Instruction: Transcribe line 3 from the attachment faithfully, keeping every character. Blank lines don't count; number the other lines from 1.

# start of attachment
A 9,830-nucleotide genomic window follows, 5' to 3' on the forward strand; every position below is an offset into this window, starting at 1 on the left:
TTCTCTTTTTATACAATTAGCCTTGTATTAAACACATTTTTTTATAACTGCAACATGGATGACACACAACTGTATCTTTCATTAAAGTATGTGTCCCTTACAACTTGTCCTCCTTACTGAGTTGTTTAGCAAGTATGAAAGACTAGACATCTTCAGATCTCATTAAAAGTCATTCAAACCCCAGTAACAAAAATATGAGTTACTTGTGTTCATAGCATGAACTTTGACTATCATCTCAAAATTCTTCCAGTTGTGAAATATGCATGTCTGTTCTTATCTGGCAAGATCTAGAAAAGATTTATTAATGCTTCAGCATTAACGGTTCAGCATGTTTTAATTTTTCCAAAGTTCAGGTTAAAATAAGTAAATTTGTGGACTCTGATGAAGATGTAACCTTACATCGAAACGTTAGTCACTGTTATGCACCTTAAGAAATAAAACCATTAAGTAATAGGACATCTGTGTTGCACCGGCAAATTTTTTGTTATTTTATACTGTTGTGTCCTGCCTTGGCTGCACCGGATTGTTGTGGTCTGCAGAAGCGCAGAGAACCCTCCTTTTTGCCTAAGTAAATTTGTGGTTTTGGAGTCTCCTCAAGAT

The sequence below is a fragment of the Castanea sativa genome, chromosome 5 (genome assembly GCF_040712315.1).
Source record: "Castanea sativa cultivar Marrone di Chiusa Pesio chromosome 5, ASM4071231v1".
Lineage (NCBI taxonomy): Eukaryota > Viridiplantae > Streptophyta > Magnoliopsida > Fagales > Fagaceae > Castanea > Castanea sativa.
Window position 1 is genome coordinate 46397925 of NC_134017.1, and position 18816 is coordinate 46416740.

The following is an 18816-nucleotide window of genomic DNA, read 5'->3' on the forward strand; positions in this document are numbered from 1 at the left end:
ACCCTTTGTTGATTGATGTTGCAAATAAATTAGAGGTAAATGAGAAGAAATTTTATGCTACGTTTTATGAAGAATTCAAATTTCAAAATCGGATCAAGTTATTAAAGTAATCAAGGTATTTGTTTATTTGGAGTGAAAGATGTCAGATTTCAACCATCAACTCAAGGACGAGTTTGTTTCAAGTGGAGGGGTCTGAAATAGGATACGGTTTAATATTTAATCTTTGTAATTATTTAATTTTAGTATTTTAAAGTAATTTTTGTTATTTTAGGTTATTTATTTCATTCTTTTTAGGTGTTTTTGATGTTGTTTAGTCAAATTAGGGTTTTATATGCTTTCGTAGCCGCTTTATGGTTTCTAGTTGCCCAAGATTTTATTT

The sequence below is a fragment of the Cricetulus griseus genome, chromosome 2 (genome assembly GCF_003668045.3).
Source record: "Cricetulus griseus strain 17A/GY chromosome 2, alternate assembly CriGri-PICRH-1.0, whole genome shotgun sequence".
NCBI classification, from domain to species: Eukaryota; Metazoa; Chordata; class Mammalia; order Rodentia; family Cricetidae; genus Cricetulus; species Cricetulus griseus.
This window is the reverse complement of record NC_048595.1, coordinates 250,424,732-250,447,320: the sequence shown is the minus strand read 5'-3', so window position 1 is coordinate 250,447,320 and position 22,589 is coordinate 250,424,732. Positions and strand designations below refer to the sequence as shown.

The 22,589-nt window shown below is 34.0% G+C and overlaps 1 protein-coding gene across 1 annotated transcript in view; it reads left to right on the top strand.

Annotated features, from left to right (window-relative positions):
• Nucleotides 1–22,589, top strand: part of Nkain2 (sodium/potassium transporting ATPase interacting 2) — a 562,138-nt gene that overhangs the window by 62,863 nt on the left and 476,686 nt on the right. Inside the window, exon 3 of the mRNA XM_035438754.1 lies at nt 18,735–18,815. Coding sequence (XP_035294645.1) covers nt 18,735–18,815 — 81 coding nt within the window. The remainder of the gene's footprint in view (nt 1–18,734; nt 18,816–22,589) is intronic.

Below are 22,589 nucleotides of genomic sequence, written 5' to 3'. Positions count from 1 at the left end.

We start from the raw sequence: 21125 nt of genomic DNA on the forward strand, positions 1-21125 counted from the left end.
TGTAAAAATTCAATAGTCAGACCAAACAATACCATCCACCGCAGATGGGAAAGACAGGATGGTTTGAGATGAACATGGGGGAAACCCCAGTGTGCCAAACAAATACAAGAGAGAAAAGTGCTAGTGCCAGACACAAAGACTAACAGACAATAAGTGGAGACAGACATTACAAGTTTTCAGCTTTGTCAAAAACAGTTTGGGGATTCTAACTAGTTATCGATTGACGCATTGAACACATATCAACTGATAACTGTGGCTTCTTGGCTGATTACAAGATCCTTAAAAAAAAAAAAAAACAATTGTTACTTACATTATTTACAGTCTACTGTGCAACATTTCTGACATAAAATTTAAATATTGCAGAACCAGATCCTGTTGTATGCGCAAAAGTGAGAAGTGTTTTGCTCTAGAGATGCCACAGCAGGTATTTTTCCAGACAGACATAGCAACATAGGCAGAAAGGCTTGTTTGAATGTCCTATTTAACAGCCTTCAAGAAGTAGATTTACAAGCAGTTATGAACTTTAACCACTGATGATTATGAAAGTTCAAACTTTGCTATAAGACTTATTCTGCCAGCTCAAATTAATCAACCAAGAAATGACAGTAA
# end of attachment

The sequence below is a fragment of the Castanea sativa genome, chromosome 5 (genome assembly GCF_040712315.1).